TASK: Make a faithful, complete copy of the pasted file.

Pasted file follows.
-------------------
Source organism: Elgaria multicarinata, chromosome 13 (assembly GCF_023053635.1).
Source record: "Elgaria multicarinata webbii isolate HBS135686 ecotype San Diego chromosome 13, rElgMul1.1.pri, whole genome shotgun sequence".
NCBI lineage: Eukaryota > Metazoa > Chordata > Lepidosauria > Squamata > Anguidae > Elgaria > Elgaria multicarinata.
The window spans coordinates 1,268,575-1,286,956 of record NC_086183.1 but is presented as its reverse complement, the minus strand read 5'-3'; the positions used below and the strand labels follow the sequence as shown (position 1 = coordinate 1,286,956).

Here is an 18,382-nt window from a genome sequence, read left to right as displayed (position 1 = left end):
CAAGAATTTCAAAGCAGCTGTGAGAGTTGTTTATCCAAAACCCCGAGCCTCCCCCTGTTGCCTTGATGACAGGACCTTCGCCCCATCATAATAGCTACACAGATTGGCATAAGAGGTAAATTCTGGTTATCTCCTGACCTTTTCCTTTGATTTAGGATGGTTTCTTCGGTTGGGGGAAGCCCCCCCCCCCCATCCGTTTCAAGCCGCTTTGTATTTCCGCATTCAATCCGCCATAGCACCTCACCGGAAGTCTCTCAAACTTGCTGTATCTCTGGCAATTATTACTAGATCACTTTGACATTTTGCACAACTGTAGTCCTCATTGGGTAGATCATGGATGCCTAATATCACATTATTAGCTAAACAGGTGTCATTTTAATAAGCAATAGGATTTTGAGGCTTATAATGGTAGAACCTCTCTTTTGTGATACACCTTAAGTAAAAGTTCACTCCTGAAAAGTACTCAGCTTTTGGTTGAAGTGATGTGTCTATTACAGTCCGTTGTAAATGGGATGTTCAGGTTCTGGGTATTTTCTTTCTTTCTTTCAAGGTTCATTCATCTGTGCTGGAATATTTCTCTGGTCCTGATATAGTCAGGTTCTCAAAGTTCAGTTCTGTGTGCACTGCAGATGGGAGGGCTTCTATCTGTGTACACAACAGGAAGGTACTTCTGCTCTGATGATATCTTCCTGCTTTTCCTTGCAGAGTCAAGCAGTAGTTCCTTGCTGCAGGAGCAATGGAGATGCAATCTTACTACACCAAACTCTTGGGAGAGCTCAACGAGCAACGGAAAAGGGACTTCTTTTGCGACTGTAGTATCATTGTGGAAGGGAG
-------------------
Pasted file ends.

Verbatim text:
Source organism: Elgaria multicarinata, chromosome 13 (assembly GCF_023053635.1).
Source record: "Elgaria multicarinata webbii isolate HBS135686 ecotype San Diego chromosome 13, rElgMul1.1.pri, whole genome shotgun sequence".
NCBI lineage: Eukaryota > Metazoa > Chordata > Lepidosauria > Squamata > Anguidae > Elgaria > Elgaria multicarinata.
The window spans coordinates 1,268,575-1,286,956 of record NC_086183.1 but is presented as its reverse complement, the minus strand read 5'-3'; the positions used below and the strand labels follow the sequence as shown (position 1 = coordinate 1,286,956).

Here is an 18,382-nt window from a genome sequence, read left to right as displayed (position 1 = left end):
CAAGAATTTCAAAGCAGCTGTGAGAGTTGTTTATCCAAAACCCCGAGCCTCCCCCTGTTGCCTTGATGACAGGACCTTCGCCCCATCATAATAGCTACACAGATTGGCATAAGAGGTAAATTCTGGTTATCTCCTGACCTTTTCCTTTGATTTAGGATGGTTTCTTCGGTTGGGGGAAGCCCCCCCCCCCCATCCGTTTCAAGCCGCTTTGTATTTCCGCATTCAATCCGCCATAGCACCTCACCGGAAGTCTCTCAAACTTGCTGTATCTCTGGCAATTATTACTAGATCACTTTGACATTTTGCACAACTGTAGTCCTCATTGGGTAGATCATGGATGCCTAATATCACATTATTAGCTAAACAGGTGTCATTTTAATAAGCAATAGGATTTTGAGGCTTATAATGGTAGAACCTCTCTTTTGTGATACACCTTAAGTAAAAGTTCACTCCTGAAAAGTACTCAGCTTTTGGTTGAAGTGATGTGTCTATTACAGTCCGTTGTAAATGGGATGTTCAGGTTCTGGGTATTTTCTTTCTTTCTTTCAAGGTTCATTCATCTGTGCTGGAATATTTCTCTGGTCCTGATATAGTCAGGTTCTCAAAGTTCAGTTCTGTGTGCACTGCAGATGGGAGGGCTTCTATCTGTGTACACAACAGGAAGGTACTTCTGCTCTGATGATATCTTCCTGCTTTTCCTTGCAGAGTCAAGCAGTAGTTCCTTGCTGCAGGAGCAATGGAGATGCAATCTTACTACACCAAACTCTTGGGAGAGCTCAACGAGCAACGGAAAAGGGACTTCTTTTGCGACTGTAGTATCATTGTGGAAGGGAG